Heard of Quack Watch?

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Heard of Quack Watch?

Postby boardn10 » Fri May 02, 2008 7:49 am

Anyone? Jeff?

Heard of this guy who runs this site???

http://www.quackwatch.org/03HealthPromotion/vegetarian.html
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I've read quackwatch before.

Postby tiranda » Fri May 02, 2008 7:58 am

I've not read this particular article, though. Their final word on vegetarianism is actually neutral, if not downright respectful:

"Vegetarianism based on sound nutrition principles can be a healthful choice, but neither vegetarians nor omnivores have a monopoly on healthful eating. Vegetarians are just as diverse in their health status as are nonvegetarians. Similar health benefits can be gained from both well-selected omnivorous and vegetarian diets."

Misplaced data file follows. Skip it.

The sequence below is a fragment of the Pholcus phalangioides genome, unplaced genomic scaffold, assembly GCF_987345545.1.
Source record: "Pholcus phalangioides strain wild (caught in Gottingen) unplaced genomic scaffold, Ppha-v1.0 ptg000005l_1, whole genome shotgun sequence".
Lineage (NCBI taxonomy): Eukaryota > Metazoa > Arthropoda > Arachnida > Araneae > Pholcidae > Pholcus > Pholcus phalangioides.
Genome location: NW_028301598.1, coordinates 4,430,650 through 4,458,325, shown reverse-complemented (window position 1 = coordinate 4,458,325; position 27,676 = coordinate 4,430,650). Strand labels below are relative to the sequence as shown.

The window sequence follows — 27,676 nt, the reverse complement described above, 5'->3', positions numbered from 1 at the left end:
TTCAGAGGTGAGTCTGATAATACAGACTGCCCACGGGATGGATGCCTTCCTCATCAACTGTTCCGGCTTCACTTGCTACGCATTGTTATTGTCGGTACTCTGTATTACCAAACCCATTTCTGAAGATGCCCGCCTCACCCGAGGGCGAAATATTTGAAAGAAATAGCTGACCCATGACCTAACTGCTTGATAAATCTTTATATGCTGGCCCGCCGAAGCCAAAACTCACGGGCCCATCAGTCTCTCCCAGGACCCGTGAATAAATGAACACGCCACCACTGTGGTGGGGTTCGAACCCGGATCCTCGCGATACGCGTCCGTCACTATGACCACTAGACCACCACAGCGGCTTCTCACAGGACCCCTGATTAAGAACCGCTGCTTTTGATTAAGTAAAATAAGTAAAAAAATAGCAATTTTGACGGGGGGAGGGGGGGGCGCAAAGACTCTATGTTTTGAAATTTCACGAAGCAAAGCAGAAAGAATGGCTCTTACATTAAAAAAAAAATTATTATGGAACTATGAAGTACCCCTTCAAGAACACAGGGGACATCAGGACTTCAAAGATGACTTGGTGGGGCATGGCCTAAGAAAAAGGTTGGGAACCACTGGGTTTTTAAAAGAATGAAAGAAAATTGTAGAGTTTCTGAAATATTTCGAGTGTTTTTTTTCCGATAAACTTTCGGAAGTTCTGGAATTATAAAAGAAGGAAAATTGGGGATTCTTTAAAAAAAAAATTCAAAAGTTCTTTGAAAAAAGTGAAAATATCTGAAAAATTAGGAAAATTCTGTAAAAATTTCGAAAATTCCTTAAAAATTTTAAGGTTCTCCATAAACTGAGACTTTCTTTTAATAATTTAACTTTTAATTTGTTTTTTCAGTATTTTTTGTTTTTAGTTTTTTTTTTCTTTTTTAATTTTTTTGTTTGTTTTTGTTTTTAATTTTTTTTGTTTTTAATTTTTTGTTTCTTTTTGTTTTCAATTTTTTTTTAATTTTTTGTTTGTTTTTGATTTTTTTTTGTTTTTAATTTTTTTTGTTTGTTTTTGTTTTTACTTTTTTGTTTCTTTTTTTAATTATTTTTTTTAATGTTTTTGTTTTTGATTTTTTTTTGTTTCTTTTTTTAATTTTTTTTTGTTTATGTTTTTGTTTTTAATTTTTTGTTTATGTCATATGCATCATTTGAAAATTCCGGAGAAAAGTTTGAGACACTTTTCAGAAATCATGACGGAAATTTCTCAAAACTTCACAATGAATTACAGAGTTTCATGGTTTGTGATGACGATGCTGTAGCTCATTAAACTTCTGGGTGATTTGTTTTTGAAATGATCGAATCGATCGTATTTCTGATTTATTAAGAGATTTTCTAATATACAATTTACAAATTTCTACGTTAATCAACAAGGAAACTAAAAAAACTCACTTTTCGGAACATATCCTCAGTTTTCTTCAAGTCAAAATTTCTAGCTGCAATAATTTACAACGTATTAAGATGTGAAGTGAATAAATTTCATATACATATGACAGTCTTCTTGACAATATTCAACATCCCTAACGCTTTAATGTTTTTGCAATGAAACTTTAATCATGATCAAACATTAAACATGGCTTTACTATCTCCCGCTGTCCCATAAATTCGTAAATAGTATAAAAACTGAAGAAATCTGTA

I checked the bio for Stephen Barnett, MD who runs the site (see homepage) at http://www.quackwatch.org/10Bio/bio.html
and there's also an article on actions by those who want to discredit Dr. Barnett http://www.quackwatch.org/11Ind/bolen.html

On the whole, I find the site credible. Did you?
"The 80% is percentage of calories, by the way, and is not a volume measure. McDougallers are supposed to be eating lots of vegetables." - Pumpkin
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Postby Lacey » Fri May 02, 2008 3:07 pm

As of last February he still lists John McDougall's newsletter as "nonrecommended."
http://www.quackwatch.org/04ConsumerEdu ... icals.html